Camp Connell, Ca -- Bob Bentley was buried yesterday back in his Southern hometown of Greenwood, South Carolina.
He changed my life for the better, and I will not forget what he did for me and many others.
He wrote his own obituary, found at Bob's obit . It was typical of Bob not to leave any detail to chance.
We met almost 50 years ago when we were both with the Miami Herald. Bob was a copy editor and a youthful manager, and I was reporter assigned to the area around Cape Canaveral.
I left the Herald the next year, and one year later he showed up to take over as editor of the Today Newspaper near Cape Canaveral where I worked. It is now called Florida Today, and at the time was test bed for what became the nation's largest newspaper. He was 29 years old, unknown outside of his South Carolina hometown and Florida East Coast newspapers.
Astronaut Alan Shepard left a microscopic copy of that newspaper's report on Apollo 11 on the surface of the moon, something Bob was extremely proud of.
Before he was done he helped build up six successful newspapers from Florida to California by applying his great judgment, innovative skills and by working incredibly long hours. He was apolitical, but suffered fools from both parties poorly when they ignored the needs of the common people.
He knew how to hire the best and the brightest young journalists, and keep them excited about each new day.
He lured top young professionals to Florida by promising them sunny beaches, cold beers and good times, plus a chance to work with a group of colorful characters out to make the world a better place.
Novelist Randy Wayne White was hired by Bentley while White was working as a lineman climbing poles for the utility company. At least six other staff members he hired during his Florida days have published novels or successful non-fiction books. Several of us went on, after a few years under Bob's mentoring, to become editors of daily newspapers.
Foreign Correspondent Susan Taylor Martin was his county government reporter whom Bob defended quite successfully against a religious zealot who happened to be a Florida elected official.
Photographer/artist Bob Ferguson was an early hire, and a life-long friend.
Ferguson had this to say in a sad e-mail to friends: "I am going to miss his baritone voice, pencil editing of correspondence
and writing, his love of gossip, his devotion to sports and the Game
Cocks in particular. His love of South Carolina and grits, scars on the
belly to prove it, and his passion for his friends. His love and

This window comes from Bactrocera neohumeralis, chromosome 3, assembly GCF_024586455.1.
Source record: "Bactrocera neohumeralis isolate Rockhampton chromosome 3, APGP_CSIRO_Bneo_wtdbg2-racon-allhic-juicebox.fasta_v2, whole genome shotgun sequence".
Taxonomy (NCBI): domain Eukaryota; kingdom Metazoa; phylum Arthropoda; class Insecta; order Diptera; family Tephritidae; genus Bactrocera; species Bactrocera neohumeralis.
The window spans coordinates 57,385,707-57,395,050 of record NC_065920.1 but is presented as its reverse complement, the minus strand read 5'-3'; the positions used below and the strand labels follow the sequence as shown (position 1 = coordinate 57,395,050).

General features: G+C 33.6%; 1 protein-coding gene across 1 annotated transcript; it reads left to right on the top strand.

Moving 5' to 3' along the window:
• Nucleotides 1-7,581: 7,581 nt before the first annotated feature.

appreciation of women, and his commitment to his wife Susan and his
kids, Robby and Reid. All of us will miss you, Bob Bentley!"
Graduates of his newsrooms still fill key slots at newspapers from the New York Times to Los Angeles, from Columbia, South Carolina, to Bakersfield, Ca.
One of our colleagues from those days now blogs (pro-guns and anti-Obama) from his Oklahoma mini-farm. He remembers Bob this way: "The sheer joy and camaraderie of newspapering was never quite the same
for any of our crew before Bob arrived and after he moved on.
"We work hard and we play hard," Bob was fond of saying, and indeed we
Bob Bentley was a brilliantly imaginative innovator, a personnel genius,
a gifted writer, a genuinely unforgettable character and one of my
Under Bob's editorship our pro-gun zealot worked quite happily alongside a young pot-smoking hippie from Kansas who never, as far as we could tell, cut his hair, and a tough liberal New York City veteran newswoman whom he talked into coming South to make a difference. He brought us all together.
He was often a bachelor in his younger years, and with basketball-player build, tall good looks, Southern charm, curly hair and big smile he was always popular with everyone except the politicians his newspapers helped keep honest.
His obituary says this:
"He was editor of six daily newspapers, a news executive on two
"Bentley was a national pioneer in the
logical, consistent positioning of the news. From obituary writer for
The State as a student at USC, Bentley rose to copy editor and then
joined the Miami Herald for seven years in management. Innovations made
during his first editorship at Florida Today were later used in creation
of Gannett’s USA Today."
Bob asked me to open a state capitol bureau for Gannett Newspapers, and never once interfered or tried to do anything except to make our jobs covering politics easier. And fun. His sense of humor showed up once when he was co-hosting a reception of the state's political elite, plus several publishers and his boss the CEO of Gannett. When Bob arrived in an expensive new white suit, he looked up and saw the CEO was wearing the same suit. Without a word, Bob disappeared and was back at the reception within 15 minutes in a different suit. He laughed about it later: "My Momma didn't raise a fool."
We spent many nights together in the 1970s, after the newspaper was rolling off the presses, singing around the piano after a late-night supper at a local hangout.
We parted as colleagues when Bob went to El Paso to be the editor there, I filled his slot, and then he later moved on through Atlanta, New Jersey and the Washington Post. He came to California for a while, and the returned home to South Carolina where he was editor of the same newspaper he had delivered on his bike as a boy.
He never quite commenting, writing, caring or editing.
He probably has his blue pencil in hand right now, deleting too many commas or searching for my split infinitives.
God rest your soul, my friend. You will not be forgotten.